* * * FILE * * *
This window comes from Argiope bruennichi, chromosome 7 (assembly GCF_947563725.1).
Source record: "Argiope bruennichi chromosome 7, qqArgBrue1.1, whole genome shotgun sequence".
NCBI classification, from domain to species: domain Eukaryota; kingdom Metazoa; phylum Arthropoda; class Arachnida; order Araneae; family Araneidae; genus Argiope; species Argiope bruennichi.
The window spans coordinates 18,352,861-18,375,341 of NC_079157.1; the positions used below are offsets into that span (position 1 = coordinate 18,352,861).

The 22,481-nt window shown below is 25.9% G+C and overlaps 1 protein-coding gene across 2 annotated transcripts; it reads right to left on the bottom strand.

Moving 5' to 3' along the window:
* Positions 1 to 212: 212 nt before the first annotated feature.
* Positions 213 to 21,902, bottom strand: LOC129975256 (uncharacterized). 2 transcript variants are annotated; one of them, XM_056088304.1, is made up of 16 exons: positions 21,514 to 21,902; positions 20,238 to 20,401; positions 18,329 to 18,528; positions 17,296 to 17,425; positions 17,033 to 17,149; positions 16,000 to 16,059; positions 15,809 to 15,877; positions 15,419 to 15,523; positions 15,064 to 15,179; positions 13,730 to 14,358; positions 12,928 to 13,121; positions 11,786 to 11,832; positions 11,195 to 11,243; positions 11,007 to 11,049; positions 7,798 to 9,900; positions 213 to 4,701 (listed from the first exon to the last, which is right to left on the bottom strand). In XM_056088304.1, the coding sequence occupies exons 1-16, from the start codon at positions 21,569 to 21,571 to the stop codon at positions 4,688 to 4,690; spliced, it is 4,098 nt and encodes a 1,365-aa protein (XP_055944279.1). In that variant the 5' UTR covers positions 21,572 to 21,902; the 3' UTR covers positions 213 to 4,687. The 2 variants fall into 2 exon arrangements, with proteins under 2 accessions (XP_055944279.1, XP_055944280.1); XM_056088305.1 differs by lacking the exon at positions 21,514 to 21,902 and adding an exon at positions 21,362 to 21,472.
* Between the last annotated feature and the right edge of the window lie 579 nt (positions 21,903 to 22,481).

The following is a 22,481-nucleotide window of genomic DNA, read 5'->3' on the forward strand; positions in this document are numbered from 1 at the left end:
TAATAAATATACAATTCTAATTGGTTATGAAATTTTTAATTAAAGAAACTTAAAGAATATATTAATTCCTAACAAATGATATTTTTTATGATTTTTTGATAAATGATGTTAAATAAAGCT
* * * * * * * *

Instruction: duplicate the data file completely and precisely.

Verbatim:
This window comes from Argiope bruennichi, chromosome 7 (assembly GCF_947563725.1).
Source record: "Argiope bruennichi chromosome 7, qqArgBrue1.1, whole genome shotgun sequence".
NCBI classification, from domain to species: domain Eukaryota; kingdom Metazoa; phylum Arthropoda; class Arachnida; order Araneae; family Araneidae; genus Argiope; species Argiope bruennichi.
The window spans coordinates 18,352,861-18,375,341 of NC_079157.1; the positions used below are offsets into that span (position 1 = coordinate 18,352,861).

The 22,481-nt window shown below is 25.9% G+C and overlaps 1 protein-coding gene across 2 annotated transcripts; it reads right to left on the bottom strand.

Moving 5' to 3' along the window:
* Positions 1 to 212: 212 nt before the first annotated feature.
* Positions 213 to 21,902, bottom strand: LOC129975256 (uncharacterized). 2 transcript variants are annotated; one of them, XM_056088304.1, is made up of 16 exons: positions 21,514 to 21,902; positions 20,238 to 20,401; positions 18,329 to 18,528; positions 17,296 to 17,425; positions 17,033 to 17,149; positions 16,000 to 16,059; positions 15,809 to 15,877; positions 15,419 to 15,523; positions 15,064 to 15,179; positions 13,730 to 14,358; positions 12,928 to 13,121; positions 11,786 to 11,832; positions 11,195 to 11,243; positions 11,007 to 11,049; positions 7,798 to 9,900; positions 213 to 4,701 (listed from the first exon to the last, which is right to left on the bottom strand). In XM_056088304.1, the coding sequence occupies exons 1-16, from the start codon at positions 21,569 to 21,571 to the stop codon at positions 4,688 to 4,690; spliced, it is 4,098 nt and encodes a 1,365-aa protein (XP_055944279.1). In that variant the 5' UTR covers positions 21,572 to 21,902; the 3' UTR covers positions 213 to 4,687. The 2 variants fall into 2 exon arrangements, with proteins under 2 accessions (XP_055944279.1, XP_055944280.1); XM_056088305.1 differs by lacking the exon at positions 21,514 to 21,902 and adding an exon at positions 21,362 to 21,472.
* Between the last annotated feature and the right edge of the window lie 579 nt (positions 21,903 to 22,481).

The following is a 22,481-nucleotide window of genomic DNA, read 5'->3' on the forward strand; positions in this document are numbered from 1 at the left end:
TAATAAATATACAATTCTAATTGGTTATGAAATTTTTAATTAAAGAAACTTAAAGAATATATTAATTCCTAACAAATGATATTTTTTATGATTTTTTGATAAATGATGTTAAATAAAGCT